One of the leading groups on the left opposed to Bush’s nominees, People For the American Way, mocked the amount of money and the claim by McCabe that they had no inside knowledge of a pending retirement. “What do they know that we don’t know?” Ralph Neas, the organization’s president, asked in a statement. “They must be expecting an extremely controversial nominee, if they need to spend that much on the confirmation process.”

With Rehnquist battling thyroid cancer, groups on the left and right as well as many Senators, are convinced that at least one justice will retire when the court’s term comes to an end later this month. No vacancy has occurred since 1994, the longest run without a retirement since the early 1820s.

In the filibuster fight, Neas’ group spent $5 million to defend the right of Democrats to filibuster Bush’s judicial selections. He was joined by the Alliance for Justice and MoveOn.org’s PAC in TV campaigns, adding up to roughly $10 million spent on the left in the fight that served as a prelude to the Supreme Court battle.

Those liberal groups have so far declined to release their spending plans for a potential court vacancy.

McCabe’s organization, according to documents it provided Wednesday, spent $3.2 million on its TV campaign to back up Majority Leader Bill Frist’s (R-Tenn.) effort to make a parliamentary move to end filibusters. Other conservative groups did not engage that heavily in terms of TV ads.

What the groups on the right lack in experience in terms of judicial battles — Neas and his allies at Alliance for Justice and the Leadership Conference on Civile Rights have been involved in the issue since the early 1980s — they are trying to make up for with money and efficiency.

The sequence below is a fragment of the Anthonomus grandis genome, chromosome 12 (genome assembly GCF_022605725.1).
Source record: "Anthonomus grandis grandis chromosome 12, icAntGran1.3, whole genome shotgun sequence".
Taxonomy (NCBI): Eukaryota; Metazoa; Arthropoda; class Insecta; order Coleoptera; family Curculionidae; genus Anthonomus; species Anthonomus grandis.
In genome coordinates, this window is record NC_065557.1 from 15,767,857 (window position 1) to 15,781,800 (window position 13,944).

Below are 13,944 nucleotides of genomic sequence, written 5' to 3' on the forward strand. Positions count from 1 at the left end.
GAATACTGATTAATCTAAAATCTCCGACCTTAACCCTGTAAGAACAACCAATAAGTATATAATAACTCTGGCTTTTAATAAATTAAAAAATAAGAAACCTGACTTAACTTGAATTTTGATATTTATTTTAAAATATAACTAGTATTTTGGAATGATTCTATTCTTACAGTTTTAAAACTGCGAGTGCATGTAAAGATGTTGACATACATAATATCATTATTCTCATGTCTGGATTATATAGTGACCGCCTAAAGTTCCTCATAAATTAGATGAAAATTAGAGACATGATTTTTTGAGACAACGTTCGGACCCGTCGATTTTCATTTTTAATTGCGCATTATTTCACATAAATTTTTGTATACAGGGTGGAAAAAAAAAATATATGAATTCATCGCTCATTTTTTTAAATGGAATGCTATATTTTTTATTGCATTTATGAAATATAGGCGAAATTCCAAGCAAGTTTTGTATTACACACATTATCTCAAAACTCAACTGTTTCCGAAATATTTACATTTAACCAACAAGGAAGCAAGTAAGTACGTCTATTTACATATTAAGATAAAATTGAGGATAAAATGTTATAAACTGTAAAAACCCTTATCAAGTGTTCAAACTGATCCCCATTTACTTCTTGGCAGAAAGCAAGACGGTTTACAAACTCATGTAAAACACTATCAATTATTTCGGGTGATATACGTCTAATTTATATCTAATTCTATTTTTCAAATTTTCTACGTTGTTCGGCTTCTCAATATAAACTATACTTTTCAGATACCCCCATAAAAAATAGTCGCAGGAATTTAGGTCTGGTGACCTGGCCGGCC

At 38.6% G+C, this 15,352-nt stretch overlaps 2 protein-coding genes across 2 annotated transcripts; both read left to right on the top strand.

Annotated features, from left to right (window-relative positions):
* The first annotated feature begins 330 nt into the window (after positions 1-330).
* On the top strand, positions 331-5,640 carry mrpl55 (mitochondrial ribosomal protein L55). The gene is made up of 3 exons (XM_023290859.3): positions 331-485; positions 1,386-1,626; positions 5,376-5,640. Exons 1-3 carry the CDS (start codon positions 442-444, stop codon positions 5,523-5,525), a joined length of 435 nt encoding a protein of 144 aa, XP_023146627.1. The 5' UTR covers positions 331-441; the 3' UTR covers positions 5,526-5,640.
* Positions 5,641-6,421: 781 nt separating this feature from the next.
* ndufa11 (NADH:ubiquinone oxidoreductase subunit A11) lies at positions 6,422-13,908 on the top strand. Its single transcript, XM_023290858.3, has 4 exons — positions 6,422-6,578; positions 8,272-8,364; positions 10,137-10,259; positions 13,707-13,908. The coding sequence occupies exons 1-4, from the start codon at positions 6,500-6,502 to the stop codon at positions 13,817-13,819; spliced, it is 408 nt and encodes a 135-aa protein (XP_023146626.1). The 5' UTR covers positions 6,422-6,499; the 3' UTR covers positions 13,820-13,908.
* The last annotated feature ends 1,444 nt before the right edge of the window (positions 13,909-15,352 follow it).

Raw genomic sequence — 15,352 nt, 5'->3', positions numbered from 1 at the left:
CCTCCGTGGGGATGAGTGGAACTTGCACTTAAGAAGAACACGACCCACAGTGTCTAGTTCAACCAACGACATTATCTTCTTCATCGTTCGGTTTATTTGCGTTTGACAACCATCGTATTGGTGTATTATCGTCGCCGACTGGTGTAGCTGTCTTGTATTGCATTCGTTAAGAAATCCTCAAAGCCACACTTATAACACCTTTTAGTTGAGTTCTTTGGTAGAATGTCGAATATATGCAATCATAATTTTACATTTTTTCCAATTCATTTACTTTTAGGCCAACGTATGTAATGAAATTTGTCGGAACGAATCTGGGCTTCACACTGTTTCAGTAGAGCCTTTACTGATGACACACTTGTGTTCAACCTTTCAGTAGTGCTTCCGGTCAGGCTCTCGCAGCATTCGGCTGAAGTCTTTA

Progress for America has taken the lead role on the right as central nervous system for media campaigns on all top conservative causes, particularly judicial nominations and Bush’s efforts to revamp Social Security.

McCabe declined to spell out precisely what percentage of his $18 million would be dedicated to the TV campaign, but said the percentages would be similar to previous efforts.

The group has so far spent $11.1 million on its Social Security and filibuster fights, with $7.9 million, or 71 percent, going to TV commercials.

If that percentage holds up, Progress for America will spend about $13 million on paid media. Half of that will go to a national ad campaign, with the remainder going to targeted states where Senators will be hit with commercials urging them to support the nominee.

On the filibuster fight and in the pending Supreme Court battle, some other conservative groups will also go on the air but not with the volume of Progress for America, according to those involved in the discussions. Judicial Confirmation Network’s primary focus is on getting activists in key states to apply pressure on wavering Senators.

Focus on the Family, one of the most prominent social organizations because of the popularity of James Dobson’s radio show, is also expected to take a lead role in driving activists around the country.

The Committee for Justice, founded by Bush family ally C. Boyden Gray, and the Federalist Society will serve as a nexus for legal scholars and the dissemination of information about the nominee’s background to the media.

Gray is expected to also be one of the leading surrogates on network and cable TV news programs once a nominee is announced.